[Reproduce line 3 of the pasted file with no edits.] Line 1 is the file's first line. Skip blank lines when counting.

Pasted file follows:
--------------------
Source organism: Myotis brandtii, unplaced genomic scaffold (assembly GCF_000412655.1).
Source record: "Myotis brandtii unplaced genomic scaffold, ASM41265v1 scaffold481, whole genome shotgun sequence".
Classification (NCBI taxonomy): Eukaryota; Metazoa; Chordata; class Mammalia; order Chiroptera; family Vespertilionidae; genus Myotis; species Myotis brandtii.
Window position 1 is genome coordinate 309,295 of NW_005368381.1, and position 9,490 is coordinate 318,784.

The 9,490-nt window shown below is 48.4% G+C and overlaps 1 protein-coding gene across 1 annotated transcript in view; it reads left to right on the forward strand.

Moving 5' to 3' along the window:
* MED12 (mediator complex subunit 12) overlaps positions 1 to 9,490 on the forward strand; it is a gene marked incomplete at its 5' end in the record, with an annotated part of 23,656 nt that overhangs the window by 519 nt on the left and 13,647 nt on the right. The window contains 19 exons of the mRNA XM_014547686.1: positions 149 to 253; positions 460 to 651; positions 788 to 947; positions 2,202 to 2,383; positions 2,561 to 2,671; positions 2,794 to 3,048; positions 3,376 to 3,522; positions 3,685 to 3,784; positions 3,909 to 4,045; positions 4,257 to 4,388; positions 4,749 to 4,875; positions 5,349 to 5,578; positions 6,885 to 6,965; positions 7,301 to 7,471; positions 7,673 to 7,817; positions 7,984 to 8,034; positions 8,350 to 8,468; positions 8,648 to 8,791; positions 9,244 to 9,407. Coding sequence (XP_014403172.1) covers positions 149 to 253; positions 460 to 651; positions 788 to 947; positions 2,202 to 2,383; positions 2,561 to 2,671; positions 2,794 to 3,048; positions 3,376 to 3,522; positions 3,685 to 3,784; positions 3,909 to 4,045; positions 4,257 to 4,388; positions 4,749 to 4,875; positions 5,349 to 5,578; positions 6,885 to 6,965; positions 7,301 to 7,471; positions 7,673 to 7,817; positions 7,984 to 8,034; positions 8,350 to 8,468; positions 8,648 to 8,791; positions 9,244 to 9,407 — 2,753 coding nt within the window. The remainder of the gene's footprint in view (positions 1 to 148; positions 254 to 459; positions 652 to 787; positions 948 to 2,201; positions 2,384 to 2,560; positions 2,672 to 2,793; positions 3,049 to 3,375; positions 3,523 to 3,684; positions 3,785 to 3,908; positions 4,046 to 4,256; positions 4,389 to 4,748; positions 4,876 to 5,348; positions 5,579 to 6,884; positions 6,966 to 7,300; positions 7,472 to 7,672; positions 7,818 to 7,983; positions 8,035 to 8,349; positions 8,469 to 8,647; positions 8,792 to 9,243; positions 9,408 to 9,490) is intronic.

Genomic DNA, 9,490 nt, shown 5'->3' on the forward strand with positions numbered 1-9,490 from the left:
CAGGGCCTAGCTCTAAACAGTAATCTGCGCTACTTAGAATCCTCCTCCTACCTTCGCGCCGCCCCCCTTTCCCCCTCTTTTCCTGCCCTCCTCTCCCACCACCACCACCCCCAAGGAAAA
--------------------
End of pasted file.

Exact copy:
Classification (NCBI taxonomy): Eukaryota; Metazoa; Chordata; class Mammalia; order Chiroptera; family Vespertilionidae; genus Myotis; species Myotis brandtii.